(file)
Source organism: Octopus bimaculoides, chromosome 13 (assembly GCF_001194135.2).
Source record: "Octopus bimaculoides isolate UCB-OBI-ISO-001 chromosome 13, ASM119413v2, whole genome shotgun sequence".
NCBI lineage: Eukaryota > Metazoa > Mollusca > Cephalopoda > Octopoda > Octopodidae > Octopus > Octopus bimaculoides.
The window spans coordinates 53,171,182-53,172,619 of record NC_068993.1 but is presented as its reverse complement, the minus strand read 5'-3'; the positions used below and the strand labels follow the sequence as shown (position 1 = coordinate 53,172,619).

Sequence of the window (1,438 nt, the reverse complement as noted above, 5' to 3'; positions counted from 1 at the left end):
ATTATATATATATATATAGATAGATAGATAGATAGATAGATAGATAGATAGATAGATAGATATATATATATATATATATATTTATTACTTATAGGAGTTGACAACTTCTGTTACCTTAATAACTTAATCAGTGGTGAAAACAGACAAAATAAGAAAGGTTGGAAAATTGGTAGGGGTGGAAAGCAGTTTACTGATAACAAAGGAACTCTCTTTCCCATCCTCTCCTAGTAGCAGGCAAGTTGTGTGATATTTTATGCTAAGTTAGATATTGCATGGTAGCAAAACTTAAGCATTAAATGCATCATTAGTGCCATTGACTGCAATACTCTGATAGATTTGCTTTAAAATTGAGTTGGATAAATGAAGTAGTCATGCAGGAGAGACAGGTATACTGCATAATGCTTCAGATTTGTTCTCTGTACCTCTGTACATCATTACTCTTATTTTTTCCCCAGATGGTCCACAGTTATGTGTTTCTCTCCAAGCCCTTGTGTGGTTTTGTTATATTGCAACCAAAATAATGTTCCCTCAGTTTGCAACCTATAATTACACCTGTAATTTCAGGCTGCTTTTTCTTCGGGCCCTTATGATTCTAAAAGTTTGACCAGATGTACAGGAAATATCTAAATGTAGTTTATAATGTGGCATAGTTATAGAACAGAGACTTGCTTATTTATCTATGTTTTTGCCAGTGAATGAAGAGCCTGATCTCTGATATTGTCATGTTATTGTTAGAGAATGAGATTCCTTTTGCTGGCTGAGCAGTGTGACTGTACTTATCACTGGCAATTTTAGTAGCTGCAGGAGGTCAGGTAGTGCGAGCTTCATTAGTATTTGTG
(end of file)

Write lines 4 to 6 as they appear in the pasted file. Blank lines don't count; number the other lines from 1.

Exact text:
The window spans coordinates 53,171,182-53,172,619 of record NC_068993.1 but is presented as its reverse complement, the minus strand read 5'-3'; the positions used below and the strand labels follow the sequence as shown (position 1 = coordinate 53,172,619).

Sequence of the window (1,438 nt, the reverse complement as noted above, 5' to 3'; positions counted from 1 at the left end):
ATTATATATATATATATAGATAGATAGATAGATAGATAGATAGATAGATAGATAGATAGATATATATATATATATATATATTTATTACTTATAGGAGTTGACAACTTCTGTTACCTTAATAACTTAATCAGTGGTGAAAACAGACAAAATAAGAAAGGTTGGAAAATTGGTAGGGGTGGAAAGCAGTTTACTGATAACAAAGGAACTCTCTTTCCCATCCTCTCCTAGTAGCAGGCAAGTTGTGTGATATTTTATGCTAAGTTAGATATTGCATGGTAGCAAAACTTAAGCATTAAATGCATCATTAGTGCCATTGACTGCAATACTCTGATAGATTTGCTTTAAAATTGAGTTGGATAAATGAAGTAGTCATGCAGGAGAGACAGGTATACTGCATAATGCTTCAGATTTGTTCTCTGTACCTCTGTACATCATTACTCTTATTTTTTCCCCAGATGGTCCACAGTTATGTGTTTCTCTCCAAGCCCTTGTGTGGTTTTGTTATATTGCAACCAAAATAATGTTCCCTCAGTTTGCAACCTATAATTACACCTGTAATTTCAGGCTGCTTTTTCTTCGGGCCCTTATGATTCTAAAAGTTTGACCAGATGTACAGGAAATATCTAAATGTAGTTTATAATGTGGCATAGTTATAGAACAGAGACTTGCTTATTTATCTATGTTTTTGCCAGTGAATGAAGAGCCTGATCTCTGATATTGTCATGTTATTGTTAGAGAATGAGATTCCTTTTGCTGGCTGAGCAGTGTGACTGTACTTATCACTGGCAATTTTAGTAGCTGCAGGAGGTCAGGTAGTGCGAGCTTCATTAGTATTTGTG